Review: ‘The Storm’

The Storm served on two former occasions as a silent, in 1916 for Paramount and in 1922 for U. Lupe Velez is a French smuggler's daughter who is left with a friendly trapper by her father just before a bullet from a mountie's gun lays him low. She plays with an accent that is a cross between Spanish and French, half the time doing a flashing Spanish senorita, the other half a piquant young demoiselle.

The Storm served on two former occasions as a silent, in 1916 for Paramount and in 1922 for U. Lupe Velez is a French smuggler’s daughter who is left with a friendly trapper by her father just before a bullet from a mountie’s gun lays him low. She plays with an accent that is a cross between Spanish and French, half the time doing a flashing Spanish senorita, the other half a piquant young demoiselle.

Story [from a play, Men without Skirts, by Langdon McCormick] is that of a trapper-miner and his best friend who develop a bad jealousy between each other for the girl ward left with the forme. They both lean heavily toward the girl, finally hating each other.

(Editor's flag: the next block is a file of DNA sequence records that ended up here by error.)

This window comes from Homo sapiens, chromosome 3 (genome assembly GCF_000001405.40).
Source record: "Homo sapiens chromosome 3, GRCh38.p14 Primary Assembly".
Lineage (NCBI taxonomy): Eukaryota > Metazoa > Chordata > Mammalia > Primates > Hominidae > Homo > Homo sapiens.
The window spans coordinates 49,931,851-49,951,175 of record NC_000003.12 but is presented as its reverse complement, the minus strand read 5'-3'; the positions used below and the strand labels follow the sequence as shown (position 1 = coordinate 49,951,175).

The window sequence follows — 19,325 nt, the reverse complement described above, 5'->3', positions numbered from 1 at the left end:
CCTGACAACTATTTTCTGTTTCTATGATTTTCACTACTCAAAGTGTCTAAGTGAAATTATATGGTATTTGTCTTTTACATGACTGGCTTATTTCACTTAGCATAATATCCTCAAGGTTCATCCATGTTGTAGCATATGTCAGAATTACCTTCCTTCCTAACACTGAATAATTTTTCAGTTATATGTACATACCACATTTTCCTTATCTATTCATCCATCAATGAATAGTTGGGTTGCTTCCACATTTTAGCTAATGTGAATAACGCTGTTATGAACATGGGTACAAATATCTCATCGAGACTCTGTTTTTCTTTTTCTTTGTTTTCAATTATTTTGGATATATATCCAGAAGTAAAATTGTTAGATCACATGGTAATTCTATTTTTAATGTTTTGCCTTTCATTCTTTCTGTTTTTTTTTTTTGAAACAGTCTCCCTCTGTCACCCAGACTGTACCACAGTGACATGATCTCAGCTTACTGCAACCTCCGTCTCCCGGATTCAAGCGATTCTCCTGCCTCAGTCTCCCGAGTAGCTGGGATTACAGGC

Shots of the girl in the river attempting to rescue her father from Mounties are very cleverly done. The old man’s leap from a cliff, and their race down the river until the canoe capsizes, is also fairly thrilling stuff expertly photographed.

The Storm

Production

Universal. Director William Wyler; Screenplay Wells Root; Camera Alvin Wyckoff

Crew

(B&W) Extract of a review from 1930. Running time: 76 MIN.

With

Lupe Velez Paul Cavanaugh William Boyd Alphonz Ethier Ernie S. Adams
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